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Nudge, Nudge. OSHA Revises Injury and Illness Recordkeeping and Reporting Requirements

by Martin Salcedo, Esq. - The Human Equation on 7/7/2016
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workplace safety is important and OSHA wants to regulate any accidents

Did you know that each year there are more than 3 million serious (requiring more than first aid) workplace injuries and illnesses? Even though the Occupational Safety and Health Act requires employers to provide safe and healthy workplaces, the number of injuries and illnesses remains unacceptably high. To help combat this problem, the Occupational Safety and Health Administration (OSHA) recently revised various workplace safety regulations.

The most notable revision adds an electronic submission requirement to OSHA’s current recordkeeping regulations, which require employers with more than ten employees to keep a record of serious work-related injuries and illnesses. Employers with ten or fewer employees and employers in certain lower-hazard industries are partially exempt from this requirement. This revision becomes effective January 1, 2017, and will be phased in over two years.

It’s important to note that the revised regulations do not change an employer’s current obligation to complete and retain injury and illness records. Covered employers are (and have been) required to record information about recordable injuries and illnesses on three separate OSHA forms.

  • Form 300 (Log of Work-Related Injuries and Illnesses)
  • Form 300A (Summary of Work-Related Injuries and Illnesses)
  • Form 301 (Injury and Illness Incident Report)

Under the revised regulations, submission requirements depend on the number of employees working at a single physical location where business is conducted or where services and operations are performed (an Establishment).

Establishments with 250 or more employees must begin electronically submitting information from Form 300A to OSHA by July 1, 2017. Information from all three forms (300A, 300 and 301) must be submitted electronically by July 1, 2018. Beginning in 2019 and every year thereafter, the information must be submitted by March 2nd.

Establishments with 20 to 249 employees operating in certain high-risk industries must electronically submit information from Form 300A to OSHA by July 1st of 2017 and 2018. Beginning in 2019 and every year thereafter, the information must be submitted by March 2nd. Though some of the industries designated as high-risk are obvious (agriculture, utilities, construction, manufacturing), others are not (grocery and department stores, museums, boarding houses). If you’re not sure whether this new electronic submission requirement applies, contact OSHA.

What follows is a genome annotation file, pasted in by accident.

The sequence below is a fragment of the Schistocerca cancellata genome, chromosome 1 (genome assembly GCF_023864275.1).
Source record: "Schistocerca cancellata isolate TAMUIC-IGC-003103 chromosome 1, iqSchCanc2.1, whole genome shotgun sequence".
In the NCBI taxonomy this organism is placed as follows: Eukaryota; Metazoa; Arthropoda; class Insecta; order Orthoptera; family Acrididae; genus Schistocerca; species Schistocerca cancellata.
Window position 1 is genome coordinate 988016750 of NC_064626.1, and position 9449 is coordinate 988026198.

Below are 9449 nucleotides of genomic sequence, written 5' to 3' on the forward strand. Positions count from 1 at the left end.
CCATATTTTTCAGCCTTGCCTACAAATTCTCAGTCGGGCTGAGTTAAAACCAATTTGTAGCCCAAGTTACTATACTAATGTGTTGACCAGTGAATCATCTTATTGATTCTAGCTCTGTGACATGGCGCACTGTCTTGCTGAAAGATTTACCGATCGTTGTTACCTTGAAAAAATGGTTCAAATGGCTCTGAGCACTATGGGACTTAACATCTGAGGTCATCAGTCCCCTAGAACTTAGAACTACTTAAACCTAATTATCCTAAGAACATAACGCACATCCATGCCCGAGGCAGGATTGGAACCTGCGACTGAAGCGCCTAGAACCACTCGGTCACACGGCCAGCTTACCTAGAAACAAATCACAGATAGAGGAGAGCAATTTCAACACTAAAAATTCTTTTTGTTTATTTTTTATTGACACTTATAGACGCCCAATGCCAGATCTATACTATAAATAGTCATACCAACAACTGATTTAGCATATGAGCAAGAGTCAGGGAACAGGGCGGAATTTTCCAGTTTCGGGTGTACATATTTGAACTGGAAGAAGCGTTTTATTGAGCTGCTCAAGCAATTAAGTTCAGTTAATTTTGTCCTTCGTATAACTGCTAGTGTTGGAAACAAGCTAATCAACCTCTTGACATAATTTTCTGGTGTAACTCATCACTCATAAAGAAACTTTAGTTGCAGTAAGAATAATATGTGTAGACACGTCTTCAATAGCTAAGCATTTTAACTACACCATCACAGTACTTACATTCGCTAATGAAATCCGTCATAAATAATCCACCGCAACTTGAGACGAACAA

It’s worth noting that instead of taking a more forceful or autocratic approach, OSHA is relying on the Nudge theory to influence decisions made by employers about workplace safety. This principle of behavioral science is based on indirect encouragement and enablement. It attempts to avoid direct instruction or enforcement by minimizing resistance and confrontation. According to OSHA, publishing injury and illness data will indirectly encourage employers to improve workplace safety.

Workplace Accidents

Since the data reported by employers will only be accurate if employees feel free to report injuries and illnesses without fear of retaliation, OSHA also made revisions that were designed to promote complete and accurate reporting of work-related injuries and illnesses. Unlike the new electronic submission requirement, these revisions take effect August 10, 2016.

Under the revised regulations, employers must establish a reasonable procedure for employees to promptly and accurately report work-related injuries and illnesses. A procedure is not reasonable if it would deter or discourage a reasonable employee from accurately reporting injuries or illnesses. Employees must be informed about the reporting procedure.

Employers must also inform each employee that:

OSHA will provide a secure website for the electronic submission of information, which will include web forms for direct data entry and instructions for other means of submission. OSHA also intends to provide an interface for entering data from mobile devices.

OSHA estimates that it will take a typical employer with less than 250 employees about 10 minutes to create an account and another 10 minutes to enter the required information from Form 300A. For larger employers, it should also take about 10 minutes to create an account and 10 minutes to enter the required information from Form 300A, but OSHA estimates that it will take 12 minutes to enter the required information for each injury or illness recorded on their Forms 300 and 301.

Are these estimates realistic? We’ll just have to wait and see.

Please contact us if you would like more information about improving workplace safety or training employees to reduce work-related injuries or illnesses.

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